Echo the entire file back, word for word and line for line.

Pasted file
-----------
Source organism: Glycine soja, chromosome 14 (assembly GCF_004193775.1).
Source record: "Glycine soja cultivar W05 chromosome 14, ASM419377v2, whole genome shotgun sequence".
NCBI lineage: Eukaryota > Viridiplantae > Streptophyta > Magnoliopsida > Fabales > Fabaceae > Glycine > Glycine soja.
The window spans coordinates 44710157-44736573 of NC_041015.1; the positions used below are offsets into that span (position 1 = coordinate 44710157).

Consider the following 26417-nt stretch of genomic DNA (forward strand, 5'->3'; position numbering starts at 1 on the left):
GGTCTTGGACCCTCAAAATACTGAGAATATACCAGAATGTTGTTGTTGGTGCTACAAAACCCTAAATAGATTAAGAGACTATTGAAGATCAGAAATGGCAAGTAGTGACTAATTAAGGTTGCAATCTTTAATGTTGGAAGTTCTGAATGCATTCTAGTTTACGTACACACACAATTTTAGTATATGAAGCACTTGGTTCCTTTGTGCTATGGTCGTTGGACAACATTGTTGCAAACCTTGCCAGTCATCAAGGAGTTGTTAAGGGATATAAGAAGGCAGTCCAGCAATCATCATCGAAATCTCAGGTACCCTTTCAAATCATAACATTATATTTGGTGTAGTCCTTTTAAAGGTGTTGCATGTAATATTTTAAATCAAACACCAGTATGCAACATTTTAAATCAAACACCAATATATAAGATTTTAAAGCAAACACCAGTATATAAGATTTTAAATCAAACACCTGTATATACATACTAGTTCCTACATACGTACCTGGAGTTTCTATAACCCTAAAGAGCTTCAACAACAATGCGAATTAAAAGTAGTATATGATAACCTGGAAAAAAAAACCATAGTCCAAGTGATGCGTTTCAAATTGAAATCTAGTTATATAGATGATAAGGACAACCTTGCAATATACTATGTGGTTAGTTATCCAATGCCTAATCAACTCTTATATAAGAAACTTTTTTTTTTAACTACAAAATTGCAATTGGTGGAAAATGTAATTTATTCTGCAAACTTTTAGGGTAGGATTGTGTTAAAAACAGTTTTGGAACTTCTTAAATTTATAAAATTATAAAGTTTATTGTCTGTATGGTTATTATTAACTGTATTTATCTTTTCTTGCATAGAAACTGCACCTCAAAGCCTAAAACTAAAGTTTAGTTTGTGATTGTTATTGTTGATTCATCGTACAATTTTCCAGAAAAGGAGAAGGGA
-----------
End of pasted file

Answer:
Source organism: Glycine soja, chromosome 14 (assembly GCF_004193775.1).
Source record: "Glycine soja cultivar W05 chromosome 14, ASM419377v2, whole genome shotgun sequence".
NCBI lineage: Eukaryota > Viridiplantae > Streptophyta > Magnoliopsida > Fabales > Fabaceae > Glycine > Glycine soja.
The window spans coordinates 44710157-44736573 of NC_041015.1; the positions used below are offsets into that span (position 1 = coordinate 44710157).

Consider the following 26417-nt stretch of genomic DNA (forward strand, 5'->3'; position numbering starts at 1 on the left):
GGTCTTGGACCCTCAAAATACTGAGAATATACCAGAATGTTGTTGTTGGTGCTACAAAACCCTAAATAGATTAAGAGACTATTGAAGATCAGAAATGGCAAGTAGTGACTAATTAAGGTTGCAATCTTTAATGTTGGAAGTTCTGAATGCATTCTAGTTTACGTACACACACAATTTTAGTATATGAAGCACTTGGTTCCTTTGTGCTATGGTCGTTGGACAACATTGTTGCAAACCTTGCCAGTCATCAAGGAGTTGTTAAGGGATATAAGAAGGCAGTCCAGCAATCATCATCGAAATCTCAGGTACCCTTTCAAATCATAACATTATATTTGGTGTAGTCCTTTTAAAGGTGTTGCATGTAATATTTTAAATCAAACACCAGTATGCAACATTTTAAATCAAACACCAATATATAAGATTTTAAAGCAAACACCAGTATATAAGATTTTAAATCAAACACCTGTATATACATACTAGTTCCTACATACGTACCTGGAGTTTCTATAACCCTAAAGAGCTTCAACAACAATGCGAATTAAAAGTAGTATATGATAACCTGGAAAAAAAAACCATAGTCCAAGTGATGCGTTTCAAATTGAAATCTAGTTATATAGATGATAAGGACAACCTTGCAATATACTATGTGGTTAGTTATCCAATGCCTAATCAACTCTTATATAAGAAACTTTTTTTTTTAACTACAAAATTGCAATTGGTGGAAAATGTAATTTATTCTGCAAACTTTTAGGGTAGGATTGTGTTAAAAACAGTTTTGGAACTTCTTAAATTTATAAAATTATAAAGTTTATTGTCTGTATGGTTATTATTAACTGTATTTATCTTTTCTTGCATAGAAACTGCACCTCAAAGCCTAAAACTAAAGTTTAGTTTGTGATTGTTATTGTTGATTCATCGTACAATTTTCCAGAAAAGGAGAAGGGA